It seems that the trip through the LA passenger yards takes the longest of the trip, but it was good to see some investment on the part of Amtrak. Newish looking shops, wash facilities and activity in the old roundhouse. It’s a hub for the rail system, with three long-distance trains a day either starting or ending here. We pass the Mission Tower and go up the incline to what’s been called the “Last of the Great Stations,” the last huge passenger train station built before WWII and the decline of passenger traffic that came after.

The hour’s layover gave me just enough time to wander the halls of the station, which was fairly busy for a Saturday evening. Now as hub for LA’s subway, local and regional transit systems, there was a decent crowd at the Traxx restaurant and about three-fourths of the waiting room seats were filled. A couple, just married probably minutes earlier, were having their wedding photos taken by one of the fountains in the plaza. I thought they were models. I don’t know much about wedding gowns, but this one looked spectacular, as did the bride. Can’t tell you much about the groom. As I was wandering around the front of the building a few minutes later, their limo went by with the new Mr. and Mrs. screaming out of the back window. Happy life to them.

The call went out at 6:25 for the Southwest Chief, Track 11, and off I went for the overnight to Santa Fe. More to come.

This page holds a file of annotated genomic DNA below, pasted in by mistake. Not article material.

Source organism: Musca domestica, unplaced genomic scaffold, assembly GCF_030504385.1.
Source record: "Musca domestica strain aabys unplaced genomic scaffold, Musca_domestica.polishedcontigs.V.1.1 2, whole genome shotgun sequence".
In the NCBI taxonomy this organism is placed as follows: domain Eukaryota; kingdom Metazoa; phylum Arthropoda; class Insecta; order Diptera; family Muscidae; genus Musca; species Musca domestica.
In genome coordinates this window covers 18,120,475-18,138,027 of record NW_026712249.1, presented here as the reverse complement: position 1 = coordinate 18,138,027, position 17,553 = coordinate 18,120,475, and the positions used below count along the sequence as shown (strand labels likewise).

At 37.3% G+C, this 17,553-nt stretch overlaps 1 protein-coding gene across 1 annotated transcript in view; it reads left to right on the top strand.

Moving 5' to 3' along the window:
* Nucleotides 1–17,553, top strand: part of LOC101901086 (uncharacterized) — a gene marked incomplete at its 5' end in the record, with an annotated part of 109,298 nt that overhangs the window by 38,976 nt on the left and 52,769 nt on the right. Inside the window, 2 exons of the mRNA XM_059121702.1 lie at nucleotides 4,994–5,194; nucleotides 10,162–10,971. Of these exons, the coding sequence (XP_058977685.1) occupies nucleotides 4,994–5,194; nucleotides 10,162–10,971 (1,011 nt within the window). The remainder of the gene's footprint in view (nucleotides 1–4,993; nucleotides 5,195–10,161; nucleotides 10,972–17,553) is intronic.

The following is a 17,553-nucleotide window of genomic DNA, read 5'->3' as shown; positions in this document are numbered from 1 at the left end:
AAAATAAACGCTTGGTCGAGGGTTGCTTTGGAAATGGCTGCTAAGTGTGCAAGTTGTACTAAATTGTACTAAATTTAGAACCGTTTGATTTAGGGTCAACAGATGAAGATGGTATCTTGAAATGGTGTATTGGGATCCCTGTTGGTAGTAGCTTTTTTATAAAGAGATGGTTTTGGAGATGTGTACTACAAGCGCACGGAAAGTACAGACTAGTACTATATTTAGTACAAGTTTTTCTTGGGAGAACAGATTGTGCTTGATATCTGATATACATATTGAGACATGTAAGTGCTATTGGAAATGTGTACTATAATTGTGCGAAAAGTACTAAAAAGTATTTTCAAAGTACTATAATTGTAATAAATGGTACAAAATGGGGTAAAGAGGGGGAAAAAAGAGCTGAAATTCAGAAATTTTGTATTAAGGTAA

Day 10: Friends and Exploration

I hooked up with my college buddy Cole Warner, an editor at the Times-Picayune, for breakfast. He and his family are doing much better than when I left them in February 2006. Their house was a few blocks from a levee break and they’d moved what was left over to Baton Rouge.

Cole looked much better… they’d moved back into the house in December and things were getting back to normal, as much as they can in New Orleans.

I spent the rest of the day in the Warehouse District and waterfront, visiting the National World War II Museumand other spots in the area.

I highly recommend the museum, as it takes visitors from the beginnings of the conflict in the early 1930s through a bit of the post-War period. It also, pretty equally, covers both the Pacific and European theaters.

For lunch, I wandered over to the Riverwalk Marketplace. When I left in 2006, there were two cruise ships anchored behind it, and very few shops were open. The two cruise ships were filled with police, firefighters, municipal workers and their families, refugees in their own town.

The mall is about three-quarters open… probably what it was before the storm. The rest of the Riverwalk (the site of the 1984 World’s Fair) seemed to be restored.

Day 9: Looking for the Gulf